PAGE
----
Many people are now investing in cryptocurrencies such as Bitcoin and other digital assets. Digital assets include more than currency. They also include your social media accounts, email accounts, and other accounts. If you don’t make sure that your executor or your heirs know how to access these accounts, these digital accounts will be lost forever. Even if you prefer non-digital assets, the companies you work for, and the companies that hold or invest your money may be investing in digital assets.
What are digital assets?
Digital assets, according to Fidelity, include financial records in smartphones, computers, and the cloud. Most people own many more digital assets than they might we think. Our lawyers help residents of Berks County identify these digital assets which include:
- Social media accounts
- “Bitcoin or other cryptocurrencies, such as Ethereum, Dogecoin, Tether, and Litecoin”
- Non-fungible tokens (NFTs)
- Domain names and websites
- Digital photo and video archives
- Dropbox and other cloud-based storage accounts
- Digital rights to intellectual property
- Digital accounts in an online betting account
- “Online video channels where the content is monetized and producing an advertising revenue stream for its owner”
- “Online gaming avatars that offer online goods or services that may be worth real-world money.”
Digital assets also include all the apps you use, loyalty program benefits, and online subscriptions.
Access to digital assets
Digital assets are considered property like other assets such as your home, bank accounts, retirement accounts, and personal property. The laws around digital property are continuing to evolve. The obstacles to access to digital assets, according to Fidelity, are:
- Passwords. Your executor or someone in your family does need to be able to access your accounts – even if they hire computer specialists. Anyone considering preparing a will or even relying on intestate transfers of digital assets needs to have a current list of passwords and logins for every type of digital account they use. The passwords and logins should be written on paper since digital lists may not be accessible. The list should be given to the person you choose to be your executor. Skilled estate planning lawyers may have other practical suggestions.
- Data encryption. Even when an executor or heir can access the digital accounts, the information may be encrypted. Encryption scrambles the data so that it can’t be accessed unless there is a way to un-encrypt the data.
- Criminal laws and data privacy laws. There are federal and state laws that regulate unauthorized access to personal private data and computer systems. While these laws help protect against identity theft and fraud, they can be difficult for a personal representative of an estate to overcome – without the help of an experienced estate planning lawyer.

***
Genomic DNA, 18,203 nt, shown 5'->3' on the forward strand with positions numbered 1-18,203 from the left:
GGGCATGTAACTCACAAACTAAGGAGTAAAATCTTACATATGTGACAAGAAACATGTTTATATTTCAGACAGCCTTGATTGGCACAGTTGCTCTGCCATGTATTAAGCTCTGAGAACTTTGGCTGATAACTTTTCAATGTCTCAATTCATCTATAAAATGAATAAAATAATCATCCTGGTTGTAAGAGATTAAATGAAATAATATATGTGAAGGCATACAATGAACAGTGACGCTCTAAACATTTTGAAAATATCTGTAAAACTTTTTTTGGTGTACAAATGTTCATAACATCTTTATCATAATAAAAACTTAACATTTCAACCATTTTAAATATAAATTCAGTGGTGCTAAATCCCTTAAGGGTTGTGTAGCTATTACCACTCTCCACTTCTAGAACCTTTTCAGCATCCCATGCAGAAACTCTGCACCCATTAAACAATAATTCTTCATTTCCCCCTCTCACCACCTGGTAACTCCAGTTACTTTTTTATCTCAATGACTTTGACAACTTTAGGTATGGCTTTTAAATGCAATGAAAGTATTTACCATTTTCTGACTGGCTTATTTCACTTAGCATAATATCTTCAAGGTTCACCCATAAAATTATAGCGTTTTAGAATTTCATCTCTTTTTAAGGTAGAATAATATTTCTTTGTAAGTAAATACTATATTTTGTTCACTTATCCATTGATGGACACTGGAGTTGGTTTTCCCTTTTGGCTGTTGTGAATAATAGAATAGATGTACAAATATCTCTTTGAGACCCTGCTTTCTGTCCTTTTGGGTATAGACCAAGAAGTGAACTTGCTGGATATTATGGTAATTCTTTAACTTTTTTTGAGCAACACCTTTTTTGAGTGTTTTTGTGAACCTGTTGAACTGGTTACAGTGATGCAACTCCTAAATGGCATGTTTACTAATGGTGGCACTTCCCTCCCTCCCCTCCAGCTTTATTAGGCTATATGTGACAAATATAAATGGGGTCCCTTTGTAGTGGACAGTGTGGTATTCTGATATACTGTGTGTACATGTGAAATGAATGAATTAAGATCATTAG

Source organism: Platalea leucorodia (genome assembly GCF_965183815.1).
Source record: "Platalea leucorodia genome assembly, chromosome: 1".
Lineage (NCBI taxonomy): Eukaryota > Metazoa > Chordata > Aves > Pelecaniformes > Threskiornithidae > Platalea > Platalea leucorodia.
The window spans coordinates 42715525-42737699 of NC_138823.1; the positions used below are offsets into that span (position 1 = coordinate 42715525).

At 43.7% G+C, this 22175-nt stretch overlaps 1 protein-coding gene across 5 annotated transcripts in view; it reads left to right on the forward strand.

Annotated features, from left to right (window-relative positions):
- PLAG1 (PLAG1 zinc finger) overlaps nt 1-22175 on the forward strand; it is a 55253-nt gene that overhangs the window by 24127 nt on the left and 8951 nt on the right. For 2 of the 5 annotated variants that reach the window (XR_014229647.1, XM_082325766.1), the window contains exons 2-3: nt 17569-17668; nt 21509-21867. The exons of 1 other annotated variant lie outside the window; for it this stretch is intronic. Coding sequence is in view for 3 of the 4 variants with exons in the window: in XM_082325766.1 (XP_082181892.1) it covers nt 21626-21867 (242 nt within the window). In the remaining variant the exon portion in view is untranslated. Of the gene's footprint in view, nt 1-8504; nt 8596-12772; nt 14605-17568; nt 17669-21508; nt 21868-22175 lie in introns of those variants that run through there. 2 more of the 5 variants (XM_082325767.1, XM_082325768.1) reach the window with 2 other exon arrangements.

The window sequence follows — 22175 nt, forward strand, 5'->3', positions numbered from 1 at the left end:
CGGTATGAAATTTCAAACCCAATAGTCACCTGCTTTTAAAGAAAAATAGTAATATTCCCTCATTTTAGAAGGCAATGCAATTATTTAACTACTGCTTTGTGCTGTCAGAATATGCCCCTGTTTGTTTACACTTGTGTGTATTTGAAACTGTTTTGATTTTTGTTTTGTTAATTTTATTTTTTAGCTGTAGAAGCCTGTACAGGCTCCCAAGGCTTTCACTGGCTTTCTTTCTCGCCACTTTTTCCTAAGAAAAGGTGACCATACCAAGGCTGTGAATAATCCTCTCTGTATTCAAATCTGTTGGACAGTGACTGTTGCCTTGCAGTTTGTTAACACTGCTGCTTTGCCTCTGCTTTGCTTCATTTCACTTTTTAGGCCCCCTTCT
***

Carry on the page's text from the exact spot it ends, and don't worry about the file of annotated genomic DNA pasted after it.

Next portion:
One practical suggestion is to back up your data to the cloud and provide a means to access the cloud when you pass away.
How do digital assets affect estate planning in Pennsylvania?
Fidelity recommends that you work with an experienced estate planning attorney. The lawyer will address and digital asset recovery, transfer, and distribution issues in:
- Your wills
- Your powers of attorney
- Any revocable living trusts
Generally, the more specific you are the better. The entities that store your digital information often have very specific requirements for accessing the data they store.
You should consider authorizing your executor or fiduciary to modify or bypass and password requirements.
The main basics are that you need to review are the need to:
- Identify all your digital assets.
- Decide who you want to have your digital assets.
- Decide who will be responsible for the transfer of the digital assets and the deletion of any data.
If you have any business interests, you will also need to address the identification, access, and distribution of your digital business assets. This may include updates or changes to any current business documentation.
Additional considerations need to be discussed with your estate planning lawyer if the digital assets are high-value assets as opposed to personal and daily-living assets.
Speak with an experienced Berks County estate planning lawyer today
Get peace of mind. At Antanavage Farbiarz, we’re keeping current with how digital assets affects the estate planning needs of our clients. We help seniors, parents, and everyone who wants to prepare for the time they die – identify their goals and needs. We help with the practical and legal aspects of estate planning. To discuss digital assets, wills, trusts, powers of attorneys, and other estate planning issues, Antanavage Farbiarz, PLLC, now.